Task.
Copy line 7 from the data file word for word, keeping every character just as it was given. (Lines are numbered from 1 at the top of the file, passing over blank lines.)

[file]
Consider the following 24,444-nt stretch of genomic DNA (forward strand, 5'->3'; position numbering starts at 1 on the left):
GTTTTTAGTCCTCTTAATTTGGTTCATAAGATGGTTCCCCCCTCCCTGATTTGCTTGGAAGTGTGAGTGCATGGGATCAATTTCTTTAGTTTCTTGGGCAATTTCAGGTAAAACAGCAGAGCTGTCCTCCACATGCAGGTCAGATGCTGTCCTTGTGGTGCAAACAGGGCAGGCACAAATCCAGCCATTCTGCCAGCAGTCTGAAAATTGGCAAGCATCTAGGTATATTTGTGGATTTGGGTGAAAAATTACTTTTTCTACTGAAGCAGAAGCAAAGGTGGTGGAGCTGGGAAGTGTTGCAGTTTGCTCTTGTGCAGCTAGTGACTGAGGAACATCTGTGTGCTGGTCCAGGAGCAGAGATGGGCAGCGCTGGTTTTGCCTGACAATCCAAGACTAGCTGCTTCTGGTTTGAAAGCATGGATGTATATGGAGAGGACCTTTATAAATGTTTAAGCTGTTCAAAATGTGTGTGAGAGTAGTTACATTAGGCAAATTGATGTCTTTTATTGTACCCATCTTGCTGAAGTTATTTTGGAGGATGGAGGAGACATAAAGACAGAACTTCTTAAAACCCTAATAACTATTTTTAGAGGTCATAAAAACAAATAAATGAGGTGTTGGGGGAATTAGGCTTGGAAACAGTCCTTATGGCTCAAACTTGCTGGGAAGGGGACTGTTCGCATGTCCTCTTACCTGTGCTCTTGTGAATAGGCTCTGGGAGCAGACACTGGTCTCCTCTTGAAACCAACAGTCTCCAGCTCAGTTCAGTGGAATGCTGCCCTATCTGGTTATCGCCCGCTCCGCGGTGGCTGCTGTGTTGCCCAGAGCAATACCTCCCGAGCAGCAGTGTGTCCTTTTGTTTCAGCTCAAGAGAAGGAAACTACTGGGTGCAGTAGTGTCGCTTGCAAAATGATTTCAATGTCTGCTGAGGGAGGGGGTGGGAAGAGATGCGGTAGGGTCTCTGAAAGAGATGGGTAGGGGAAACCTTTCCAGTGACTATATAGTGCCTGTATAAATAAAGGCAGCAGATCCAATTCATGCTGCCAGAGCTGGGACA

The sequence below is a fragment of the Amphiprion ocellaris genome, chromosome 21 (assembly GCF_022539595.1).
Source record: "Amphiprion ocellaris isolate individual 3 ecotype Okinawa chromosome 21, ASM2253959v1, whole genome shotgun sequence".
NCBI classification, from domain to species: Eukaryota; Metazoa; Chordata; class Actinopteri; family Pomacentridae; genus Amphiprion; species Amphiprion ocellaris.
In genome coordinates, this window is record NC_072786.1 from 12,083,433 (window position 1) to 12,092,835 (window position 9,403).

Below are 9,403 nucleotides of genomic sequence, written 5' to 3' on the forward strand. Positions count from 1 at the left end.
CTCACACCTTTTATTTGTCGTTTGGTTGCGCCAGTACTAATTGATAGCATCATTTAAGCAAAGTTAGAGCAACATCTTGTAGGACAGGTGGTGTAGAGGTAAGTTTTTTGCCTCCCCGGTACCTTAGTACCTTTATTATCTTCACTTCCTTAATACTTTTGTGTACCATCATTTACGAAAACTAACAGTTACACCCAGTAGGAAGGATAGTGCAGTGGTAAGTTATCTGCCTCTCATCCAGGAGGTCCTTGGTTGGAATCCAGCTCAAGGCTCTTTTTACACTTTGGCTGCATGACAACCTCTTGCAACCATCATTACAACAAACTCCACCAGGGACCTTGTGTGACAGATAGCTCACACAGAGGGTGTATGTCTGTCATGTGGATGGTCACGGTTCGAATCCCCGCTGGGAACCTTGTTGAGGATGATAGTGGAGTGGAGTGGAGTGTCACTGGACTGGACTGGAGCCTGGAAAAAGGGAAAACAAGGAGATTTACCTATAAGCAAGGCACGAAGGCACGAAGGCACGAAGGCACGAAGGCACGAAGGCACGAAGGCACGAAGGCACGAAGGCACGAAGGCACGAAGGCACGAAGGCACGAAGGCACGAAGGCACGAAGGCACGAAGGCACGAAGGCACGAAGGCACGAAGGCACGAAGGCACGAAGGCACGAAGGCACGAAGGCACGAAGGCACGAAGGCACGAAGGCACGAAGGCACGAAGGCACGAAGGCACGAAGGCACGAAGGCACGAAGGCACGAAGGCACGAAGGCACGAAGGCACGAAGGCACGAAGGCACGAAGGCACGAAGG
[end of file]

Below are 9,403 nucleotides of genomic sequence, written 5' to 3' on the forward strand. Positions count from 1 at the left end.